By: Janet Hunt
People in this country spend more than $30 billion per year on dietary supplements. I believe, and studies show, that most dietary supplements are a waste of money.
Dietary supplements do not replace healthy meals. Most healthy adults can obtain all of the nutrients they need from food alone. I agree there are circumstances when a dietary supplement is recommended, but those have to do with treating a diagnosed nutrient deficiency by a physician such as:
- Iron supplements if diagnosed with iron deficiency
- Prenatal vitamins with folic acid before and during pregnancy
- Vitamin B12 for vegans and older adults with low B12 levels
- Calcium and vitamin D for those at risk for or who have osteoporosis
- Fluoride for older infants living in areas where water supply isn’t fluoridated
- Vitamin K in a single prophylactic dose for newborn infants to prevent bleeding
- Omega-3 fatty acids for people at risk for heart disease who don’t consume fish
Besides most dietary supplements being a waste of money, some are actually toxic in large doses. Some fat–soluble vitamins such as vitamin A can build up to toxic levels. Even water-soluble vitamins can cause problems such as diarrhea and other gastrointestinal problems when taking too high a dose.
If you do take vitamin or mineral supplements, stay below the Institute of Medicine’s Tolerable Upper Intake Levels. These upper levels tell you the maximum daily intake and are based on available research.
Sometimes supplements can also harm someone with certain health conditions, or who take prescription medications for those conditions. For example, someone taking a blood thinner could experience serious harm from high levels of vitamin K, which promotes blood clotting. Sometimes the effectiveness of medications can be altered if taken with supplements. For example, oral contraceptives can be rendered inactive if taken with St. John’s wort. St. John’s wort can also interfere with other medications, including antidepressants.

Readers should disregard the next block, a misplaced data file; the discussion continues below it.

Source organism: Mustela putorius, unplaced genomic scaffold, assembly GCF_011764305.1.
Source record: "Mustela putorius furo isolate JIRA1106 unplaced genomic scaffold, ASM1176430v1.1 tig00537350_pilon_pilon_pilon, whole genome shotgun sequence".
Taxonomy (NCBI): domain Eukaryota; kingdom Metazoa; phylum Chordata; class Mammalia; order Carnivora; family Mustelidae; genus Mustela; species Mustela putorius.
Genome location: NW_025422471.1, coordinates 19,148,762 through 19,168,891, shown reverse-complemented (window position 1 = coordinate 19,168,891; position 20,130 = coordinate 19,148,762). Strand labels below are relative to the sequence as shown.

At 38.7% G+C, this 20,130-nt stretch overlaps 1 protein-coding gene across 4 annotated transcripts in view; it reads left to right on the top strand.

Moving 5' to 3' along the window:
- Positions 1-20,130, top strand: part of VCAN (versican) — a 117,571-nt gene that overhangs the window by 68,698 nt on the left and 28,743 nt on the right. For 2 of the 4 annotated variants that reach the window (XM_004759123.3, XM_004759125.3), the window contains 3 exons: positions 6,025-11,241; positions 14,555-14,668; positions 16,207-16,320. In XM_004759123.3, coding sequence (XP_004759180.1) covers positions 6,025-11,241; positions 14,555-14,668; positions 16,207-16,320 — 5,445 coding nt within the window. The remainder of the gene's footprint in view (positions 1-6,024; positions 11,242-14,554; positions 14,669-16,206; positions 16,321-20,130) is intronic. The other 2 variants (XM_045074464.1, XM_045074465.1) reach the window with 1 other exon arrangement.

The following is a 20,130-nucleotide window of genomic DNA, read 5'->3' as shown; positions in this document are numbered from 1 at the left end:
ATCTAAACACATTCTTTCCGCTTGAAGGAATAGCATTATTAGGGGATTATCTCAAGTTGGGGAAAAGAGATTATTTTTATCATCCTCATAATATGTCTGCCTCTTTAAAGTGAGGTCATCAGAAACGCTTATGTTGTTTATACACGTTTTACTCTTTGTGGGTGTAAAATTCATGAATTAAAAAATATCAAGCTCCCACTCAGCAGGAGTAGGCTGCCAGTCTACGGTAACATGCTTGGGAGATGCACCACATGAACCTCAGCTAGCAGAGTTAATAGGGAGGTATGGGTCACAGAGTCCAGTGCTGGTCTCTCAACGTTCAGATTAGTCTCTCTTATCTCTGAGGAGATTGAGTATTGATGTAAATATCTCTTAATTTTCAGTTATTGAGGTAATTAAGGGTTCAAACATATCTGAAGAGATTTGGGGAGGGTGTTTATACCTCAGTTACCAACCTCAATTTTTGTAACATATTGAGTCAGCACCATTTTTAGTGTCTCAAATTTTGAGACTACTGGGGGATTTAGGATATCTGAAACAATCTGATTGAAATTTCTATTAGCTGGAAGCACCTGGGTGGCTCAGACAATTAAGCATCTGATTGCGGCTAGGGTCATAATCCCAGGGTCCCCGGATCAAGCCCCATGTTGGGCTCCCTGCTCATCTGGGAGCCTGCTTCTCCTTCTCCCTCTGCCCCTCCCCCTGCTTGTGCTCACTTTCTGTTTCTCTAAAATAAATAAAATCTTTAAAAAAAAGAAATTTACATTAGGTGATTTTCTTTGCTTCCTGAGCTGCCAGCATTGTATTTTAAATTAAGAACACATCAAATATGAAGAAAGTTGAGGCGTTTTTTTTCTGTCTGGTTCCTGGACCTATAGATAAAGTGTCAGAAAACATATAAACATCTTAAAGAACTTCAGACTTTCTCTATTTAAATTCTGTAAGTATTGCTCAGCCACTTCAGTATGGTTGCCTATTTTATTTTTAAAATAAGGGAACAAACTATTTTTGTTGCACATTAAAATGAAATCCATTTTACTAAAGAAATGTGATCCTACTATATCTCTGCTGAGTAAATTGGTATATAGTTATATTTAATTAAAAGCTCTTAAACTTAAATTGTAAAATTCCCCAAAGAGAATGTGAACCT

Pregnant and nursing women should be especially cautious with supplements, including herbal supplements unless prescribed by a physician. Supplements can sometimes cross the placenta or be transmitted through breast milk. Most supplements have not been tested on pregnant or breast feeding women.
Remember supplements are not drugs. According to the FDA, supplements are “Not intended to treat, diagnose, mitigate, prevent or cure diseases.” If you think you might need a supplement, talk to your physician. If you still choose to take a supplement, do your homework. Supplement manufacturers do not have to disclose the amounts of ingredients, or sometimes even the exact ingredients in their products.
For additional information about supplements and whether you may need them, talk to your physician or a registered dietician.
By: Janet Hunt
Janet Hunt is a Certified Personal Trainer and can be reached at 256-614-3530 to schedule an appointment.